Has The COVID-19 Pandemic Killed Buffets?
Many Cleveland-area restaurants have reopened for indoor dining after initially closing due to the pandemic, but the future of all-you-can-eat buffets remains uncertain.
For Cleveland resident Mike Grace, the last place he wants to be during the COVID-19 pandemic is a buffet restaurant.
“That’s a hard no for the rest of my life," Grace said. "Too many people, too many germs."
Many salad bars and lunch buffets, like the popular lunch spot at Heinen’s grocery store in downtown Cleveland, remain closed.
Health experts say buffets don’t allow for proper social distancing, and utensils are shared and touched by many people.
Since November, self-serve buffets are no longer permitted at banquets, weddings, and funerals in Ohio, after COVID-19 contact tracing showed gatherings at these events accounted for much of the increased spread.
This ban on buffet-style dining at events is also affecting the catering businesses.
Tiwanna Scott-Williams is head chef at PearlFlower Catering in Cleveland.
Since opening in 2014, she has catered weddings and corporate luncheons for Cleveland companies and even ran a food stand at Rocket Mortgage Fieldhouse, serving meals to hungry fans during Cavs games.
Tiwanna Scott-Williams, head chef at PearlFlower Catering, puts together meals to deliver to vulnerable senior citizens in Cuyahoga County. [Devontay Rash / PearlFlower Catering]
But with businesses working remotely and weddings being postponed or canceled due to the pandemic, Williams lost about 90 percent of her business, she said.
"For me, it was like kind of like a deer caught in headlights. 'What am I going to do?'" Williams said
She is now temporarily contracting with the Western Reserve Area Agency on Aging to prepare 250 meals a day for seniors across Cuyahoga County.
"The best thing that has come out of this is … threefold because we're providing some vulnerable seniors who need meals with great food, but I'm also able to keep staff employed and I'm also employed myself," Williams said.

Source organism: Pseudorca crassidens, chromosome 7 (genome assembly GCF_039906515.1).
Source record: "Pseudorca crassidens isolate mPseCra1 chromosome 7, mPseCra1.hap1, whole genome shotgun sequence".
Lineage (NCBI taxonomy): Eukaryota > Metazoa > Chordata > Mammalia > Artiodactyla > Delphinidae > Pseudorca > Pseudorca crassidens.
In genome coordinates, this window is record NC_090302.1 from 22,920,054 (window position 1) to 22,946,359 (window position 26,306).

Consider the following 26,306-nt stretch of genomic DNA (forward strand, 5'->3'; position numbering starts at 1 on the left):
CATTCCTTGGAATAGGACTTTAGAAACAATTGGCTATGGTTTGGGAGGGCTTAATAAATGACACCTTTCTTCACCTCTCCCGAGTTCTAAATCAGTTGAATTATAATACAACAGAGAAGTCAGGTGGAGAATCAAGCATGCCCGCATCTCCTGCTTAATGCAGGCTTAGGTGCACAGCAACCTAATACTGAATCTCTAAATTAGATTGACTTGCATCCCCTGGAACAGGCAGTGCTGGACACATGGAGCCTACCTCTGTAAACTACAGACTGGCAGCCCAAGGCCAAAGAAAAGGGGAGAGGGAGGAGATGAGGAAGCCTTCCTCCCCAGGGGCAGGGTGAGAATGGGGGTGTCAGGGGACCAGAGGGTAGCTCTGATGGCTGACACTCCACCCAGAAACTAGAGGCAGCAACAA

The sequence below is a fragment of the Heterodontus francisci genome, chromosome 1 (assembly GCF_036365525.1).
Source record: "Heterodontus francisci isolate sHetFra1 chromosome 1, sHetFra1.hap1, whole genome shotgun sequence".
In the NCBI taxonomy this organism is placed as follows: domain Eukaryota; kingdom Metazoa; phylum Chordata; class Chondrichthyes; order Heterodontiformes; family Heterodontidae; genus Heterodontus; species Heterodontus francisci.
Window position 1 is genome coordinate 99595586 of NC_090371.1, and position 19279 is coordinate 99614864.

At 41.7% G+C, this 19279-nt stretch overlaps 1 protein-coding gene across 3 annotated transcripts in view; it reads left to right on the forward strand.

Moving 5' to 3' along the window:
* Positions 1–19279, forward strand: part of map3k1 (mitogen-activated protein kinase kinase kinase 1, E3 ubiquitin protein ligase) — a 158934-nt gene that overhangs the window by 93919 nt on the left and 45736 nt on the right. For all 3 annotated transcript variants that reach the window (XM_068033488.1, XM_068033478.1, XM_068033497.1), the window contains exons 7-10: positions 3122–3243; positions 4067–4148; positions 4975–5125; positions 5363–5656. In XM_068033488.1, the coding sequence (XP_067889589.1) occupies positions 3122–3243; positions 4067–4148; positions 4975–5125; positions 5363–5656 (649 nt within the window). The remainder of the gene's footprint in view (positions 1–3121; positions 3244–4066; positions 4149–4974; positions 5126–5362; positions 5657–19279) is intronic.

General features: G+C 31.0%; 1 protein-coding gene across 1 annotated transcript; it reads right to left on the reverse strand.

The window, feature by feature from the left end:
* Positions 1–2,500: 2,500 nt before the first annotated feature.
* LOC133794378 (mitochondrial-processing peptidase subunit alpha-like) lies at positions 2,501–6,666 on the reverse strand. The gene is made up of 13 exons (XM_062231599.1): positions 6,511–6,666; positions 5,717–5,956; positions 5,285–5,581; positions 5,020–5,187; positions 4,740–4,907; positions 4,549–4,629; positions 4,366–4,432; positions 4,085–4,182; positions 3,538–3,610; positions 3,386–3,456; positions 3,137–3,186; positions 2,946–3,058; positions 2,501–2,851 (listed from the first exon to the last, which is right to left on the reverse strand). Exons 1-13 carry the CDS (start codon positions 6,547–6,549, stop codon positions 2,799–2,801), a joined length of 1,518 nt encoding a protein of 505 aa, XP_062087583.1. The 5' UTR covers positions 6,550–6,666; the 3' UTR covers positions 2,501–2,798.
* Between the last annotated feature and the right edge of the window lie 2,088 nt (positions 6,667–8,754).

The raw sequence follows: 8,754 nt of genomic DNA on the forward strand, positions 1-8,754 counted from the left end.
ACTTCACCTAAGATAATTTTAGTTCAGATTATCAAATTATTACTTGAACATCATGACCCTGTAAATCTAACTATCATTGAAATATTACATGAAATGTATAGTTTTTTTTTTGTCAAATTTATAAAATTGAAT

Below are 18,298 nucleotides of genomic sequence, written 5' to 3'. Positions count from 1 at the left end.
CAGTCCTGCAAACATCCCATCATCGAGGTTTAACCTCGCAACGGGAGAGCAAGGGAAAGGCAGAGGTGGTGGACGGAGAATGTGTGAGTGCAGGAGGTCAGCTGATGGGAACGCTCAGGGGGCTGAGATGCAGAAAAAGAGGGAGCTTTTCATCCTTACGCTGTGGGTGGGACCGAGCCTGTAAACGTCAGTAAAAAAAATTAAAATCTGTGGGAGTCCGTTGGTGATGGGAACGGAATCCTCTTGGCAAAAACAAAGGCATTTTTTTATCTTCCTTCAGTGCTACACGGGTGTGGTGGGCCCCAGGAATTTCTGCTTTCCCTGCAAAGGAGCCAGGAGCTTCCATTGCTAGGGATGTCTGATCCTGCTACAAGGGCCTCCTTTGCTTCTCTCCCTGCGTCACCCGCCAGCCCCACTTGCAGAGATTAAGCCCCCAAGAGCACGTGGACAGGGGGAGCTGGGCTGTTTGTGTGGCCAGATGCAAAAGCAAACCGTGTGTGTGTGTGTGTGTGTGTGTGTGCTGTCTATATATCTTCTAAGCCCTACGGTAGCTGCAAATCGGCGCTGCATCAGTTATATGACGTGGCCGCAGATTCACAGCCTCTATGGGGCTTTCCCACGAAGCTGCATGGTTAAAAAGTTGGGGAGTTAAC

But the money is nowhere near what she would normally be making. She only catered two weddings this past summer, she said.
Restaurants are not permitted to have salad bars and buffets either. While they have been able to stay afloat with carry-out orders, that is not the case for buffets.
"I think typically your buffets are not as well designed for takeout and delivery, just because a lot of that is sometimes food volume and food variety," said Larry Lynch, senior vice president of science and industry at the National Restaurant Association.
Buffet chains nationwide have taken a hit during the pandemic, Lynch said.
“The ones we've talked to - they're surviving. I don't think any of them are thriving, but I don't think anybody in the pandemic right now is thriving," he said.
Buffets have been required to implement precautions, such as social distancing and masking, and employees must serve customers at their tables. But, the customer base isn’t what it used to be.
"We're in it for a longer haul. I think the big thing right now is how do we get through this winter?" Lynch said.
"I've heard of some some of the restaurants have just made decisions ... to close until that time they can reopen. It's not that it would be a permanent close, but it's just making that very hard decision that for now we're going to furlough, we're going to close the doors," he said.
Still, Lynch remains positive about the future of the buffet industry as a whole. A silver lining is that through carry out, restaurant owners have been able to realize which menu items are most popular and which options go to waste, which will help them make better financial decisions in the long run, Lynch said.
Williams is not so optimistic. even at catered events, many people will be uncomfortable gathering around buffets again for a long time.
She thinks at least for the next few years, buffets will only be used at smaller, private gatherings.
“Most people, when they have gatherings, especially, I would say personal gatherings with people they know, they don't tend to care much about buffets. They're OK with it," Williams said. "I think when you get into larger gatherings and maybe gatherings of the corporate type, I think that will change. I don't think that will come back.”
In the meantime, Williams continues to prepare food for area seniors and take some small orders. She hopes once the COVID-19 vaccine becomes widely distributed, businesses will return in to in-person work, and they will start placing orders for prepackaged lunches – a safer option than a self- serve buffet.
But these pandemic precautions come with a price.
“It requires more manpower, more hours ... and just the cost in general of purchasing disposables or things that are prepackaged or pre wrapped, it's just more of an expense than if things aren't prepackaged around," Williams said.
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